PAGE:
Religious Worship In The Great Awakening

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Religious Renovations
A Revival of Worship in The Great Awakening

Throughout a great deal of history, humankind has often been guided by religious beliefs and religious convictions. At times, it has afforded a profound level of cultural progress, but it has also served as one of the most destructive forces possible, inciting long-lasting wars, instigating ethnic cleansing, and insurrecting culturally biased behaviors. Well into “middle age” for the current life span of an American male, my brother and I were not raised with a lick of religion in our household. That is not to say that my parents did not “believe” in a higher power; however, we were never told or t that any one particular religion or faith was better than another… we were
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At the core of the Great Awakening, many colonists were likely drawn to the experience in general, based in part to the fact that Colonial America was a land of extreme flux during the early 18th century. As it has been noted by some historians, the people of this time were likely feeling lost and the rigmarole of traditional worship was affording them very little “spiritual reward”, so to speak. As it would appear to this writer, it would seem that though religious worship had remained an important part of colonial society, it had become stagnant for many and they were simply going through the motions. As to how this relates to religion and the messages being passed down to congregations, the message itself challenged people to look into themselves as a means of salvation and men like George Whitefield, Jonathan Edwards, and Reverend John Fish centered their revivals around this fact. What was more profound was the fact that their messages went far beyond reaching just white, Europeans colonists; their powerful words and new form of religious preaching touched Africans and Indians as well. This is just one of the reasons why the Great Awakening moved across much of Colonial…show more content…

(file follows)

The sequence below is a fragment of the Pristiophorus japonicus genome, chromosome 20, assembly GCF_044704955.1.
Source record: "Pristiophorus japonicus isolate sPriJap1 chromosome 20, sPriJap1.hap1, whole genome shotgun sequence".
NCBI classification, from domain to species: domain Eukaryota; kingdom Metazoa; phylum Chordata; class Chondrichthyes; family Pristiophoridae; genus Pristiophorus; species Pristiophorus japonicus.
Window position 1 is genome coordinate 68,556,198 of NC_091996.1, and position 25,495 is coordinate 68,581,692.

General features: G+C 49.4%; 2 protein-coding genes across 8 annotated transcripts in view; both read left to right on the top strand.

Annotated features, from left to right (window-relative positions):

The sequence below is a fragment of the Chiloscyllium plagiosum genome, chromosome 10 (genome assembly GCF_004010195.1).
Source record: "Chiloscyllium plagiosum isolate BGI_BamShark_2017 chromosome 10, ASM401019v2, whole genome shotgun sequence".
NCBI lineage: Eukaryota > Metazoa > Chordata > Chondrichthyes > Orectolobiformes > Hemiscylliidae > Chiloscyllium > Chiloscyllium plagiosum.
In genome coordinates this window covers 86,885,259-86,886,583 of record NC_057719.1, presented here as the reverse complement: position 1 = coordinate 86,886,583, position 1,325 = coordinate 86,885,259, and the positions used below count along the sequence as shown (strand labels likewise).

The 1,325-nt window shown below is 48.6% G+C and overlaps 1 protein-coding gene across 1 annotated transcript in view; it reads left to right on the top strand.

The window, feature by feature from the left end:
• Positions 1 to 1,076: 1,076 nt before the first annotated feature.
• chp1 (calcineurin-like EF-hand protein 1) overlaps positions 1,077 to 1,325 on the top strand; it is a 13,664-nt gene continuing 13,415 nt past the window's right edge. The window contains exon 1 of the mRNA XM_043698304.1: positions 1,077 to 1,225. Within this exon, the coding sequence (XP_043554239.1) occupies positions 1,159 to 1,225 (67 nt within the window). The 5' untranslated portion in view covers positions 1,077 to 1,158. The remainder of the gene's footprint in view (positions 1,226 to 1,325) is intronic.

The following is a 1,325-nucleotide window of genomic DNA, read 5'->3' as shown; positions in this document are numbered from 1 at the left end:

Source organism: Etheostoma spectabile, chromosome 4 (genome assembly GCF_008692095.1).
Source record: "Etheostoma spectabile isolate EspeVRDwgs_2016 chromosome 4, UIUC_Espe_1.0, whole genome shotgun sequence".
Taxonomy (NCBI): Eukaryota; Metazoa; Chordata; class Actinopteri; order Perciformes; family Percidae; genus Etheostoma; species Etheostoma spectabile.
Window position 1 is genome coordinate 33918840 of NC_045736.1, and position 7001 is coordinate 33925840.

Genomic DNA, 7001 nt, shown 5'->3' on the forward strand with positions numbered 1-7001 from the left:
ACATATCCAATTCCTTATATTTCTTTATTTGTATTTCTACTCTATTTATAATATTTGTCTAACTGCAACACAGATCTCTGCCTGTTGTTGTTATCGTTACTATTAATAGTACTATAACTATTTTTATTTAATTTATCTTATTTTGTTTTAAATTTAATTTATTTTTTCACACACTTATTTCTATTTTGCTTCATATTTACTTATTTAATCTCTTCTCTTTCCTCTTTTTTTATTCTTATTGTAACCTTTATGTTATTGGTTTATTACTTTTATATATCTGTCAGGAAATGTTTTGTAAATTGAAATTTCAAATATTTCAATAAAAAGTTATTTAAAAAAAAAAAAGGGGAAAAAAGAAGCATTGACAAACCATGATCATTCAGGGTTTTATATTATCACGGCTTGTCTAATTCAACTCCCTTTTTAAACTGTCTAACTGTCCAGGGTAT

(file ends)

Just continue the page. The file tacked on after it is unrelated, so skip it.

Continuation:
When one takes this single component under consideration, it is hard to see how the revivals performed by men like Whitefield, Edwards, and Fish were all that different from the typical religious sermons of localized ministers. That being said, the key to the success of the Great Awakening had two additional components present and the first of those was the delivery method used to convey their religious messages. A perfect way to see this might be to consider a comparison to something more modern like the television and while this comparison might seem strange, please bear with me. For a moment, imagine you have no idea what a television is and find yourself placed in a room with 3 rectangular objects sized small to large, from left to right. The first and smallest of these rectangular objects “springs to life” and your eyes take in images rendered in various shades of black, white, and gray. This would almost seem like one of the most wondrous things you’ve ever encountered and the “novelty” of it would certainly be appreciated and likely viewed in awe. A few minutes later, though, the middle rectangular shape suddenly comes to life; in much the same way, images appear but instead of gray scaled imagery, your eyes take in an array of colors, albeit not quite “lifelike”. One can

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